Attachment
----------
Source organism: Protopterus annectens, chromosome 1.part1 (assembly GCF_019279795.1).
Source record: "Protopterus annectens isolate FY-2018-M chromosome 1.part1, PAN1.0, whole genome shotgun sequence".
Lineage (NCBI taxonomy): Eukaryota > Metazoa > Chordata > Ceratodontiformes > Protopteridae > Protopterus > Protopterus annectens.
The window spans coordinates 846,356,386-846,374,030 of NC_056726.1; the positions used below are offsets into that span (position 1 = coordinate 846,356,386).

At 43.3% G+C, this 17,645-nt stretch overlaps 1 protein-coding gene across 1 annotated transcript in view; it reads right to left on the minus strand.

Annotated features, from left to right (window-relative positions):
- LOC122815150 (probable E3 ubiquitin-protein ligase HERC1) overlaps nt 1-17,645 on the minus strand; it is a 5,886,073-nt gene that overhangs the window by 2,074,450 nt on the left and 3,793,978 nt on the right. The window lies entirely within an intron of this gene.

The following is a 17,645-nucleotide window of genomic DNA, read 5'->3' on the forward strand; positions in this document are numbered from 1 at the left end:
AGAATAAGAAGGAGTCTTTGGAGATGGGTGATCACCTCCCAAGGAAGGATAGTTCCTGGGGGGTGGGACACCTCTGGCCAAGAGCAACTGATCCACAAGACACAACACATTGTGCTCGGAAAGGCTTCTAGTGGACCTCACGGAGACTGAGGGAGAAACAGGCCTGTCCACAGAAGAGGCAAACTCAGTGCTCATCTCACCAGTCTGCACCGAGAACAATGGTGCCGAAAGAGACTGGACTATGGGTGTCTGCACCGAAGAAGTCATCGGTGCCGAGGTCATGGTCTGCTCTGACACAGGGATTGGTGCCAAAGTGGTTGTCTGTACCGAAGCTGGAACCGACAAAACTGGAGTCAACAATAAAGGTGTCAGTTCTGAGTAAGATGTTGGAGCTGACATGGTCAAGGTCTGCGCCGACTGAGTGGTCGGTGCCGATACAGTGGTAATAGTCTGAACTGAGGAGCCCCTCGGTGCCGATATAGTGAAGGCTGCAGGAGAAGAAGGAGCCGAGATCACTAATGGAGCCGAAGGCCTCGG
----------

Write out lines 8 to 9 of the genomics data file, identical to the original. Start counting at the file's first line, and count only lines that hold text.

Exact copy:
The following is a 17,645-nucleotide window of genomic DNA, read 5'->3' on the forward strand; positions in this document are numbered from 1 at the left end:
AGAATAAGAAGGAGTCTTTGGAGATGGGTGATCACCTCCCAAGGAAGGATAGTTCCTGGGGGGTGGGACACCTCTGGCCAAGAGCAACTGATCCACAAGACACAACACATTGTGCTCGGAAAGGCTTCTAGTGGACCTCACGGAGACTGAGGGAGAAACAGGCCTGTCCACAGAAGAGGCAAACTCAGTGCTCATCTCACCAGTCTGCACCGAGAACAATGGTGCCGAAAGAGACTGGACTATGGGTGTCTGCACCGAAGAAGTCATCGGTGCCGAGGTCATGGTCTGCTCTGACACAGGGATTGGTGCCAAAGTGGTTGTCTGTACCGAAGCTGGAACCGACAAAACTGGAGTCAACAATAAAGGTGTCAGTTCTGAGTAAGATGTTGGAGCTGACATGGTCAAGGTCTGCGCCGACTGAGTGGTCGGTGCCGATACAGTGGTAATAGTCTGAACTGAGGAGCCCCTCGGTGCCGATATAGTGAAGGCTGCAGGAGAAGAAGGAGCCGAGATCACTAATGGAGCCGAAGGCCTCGG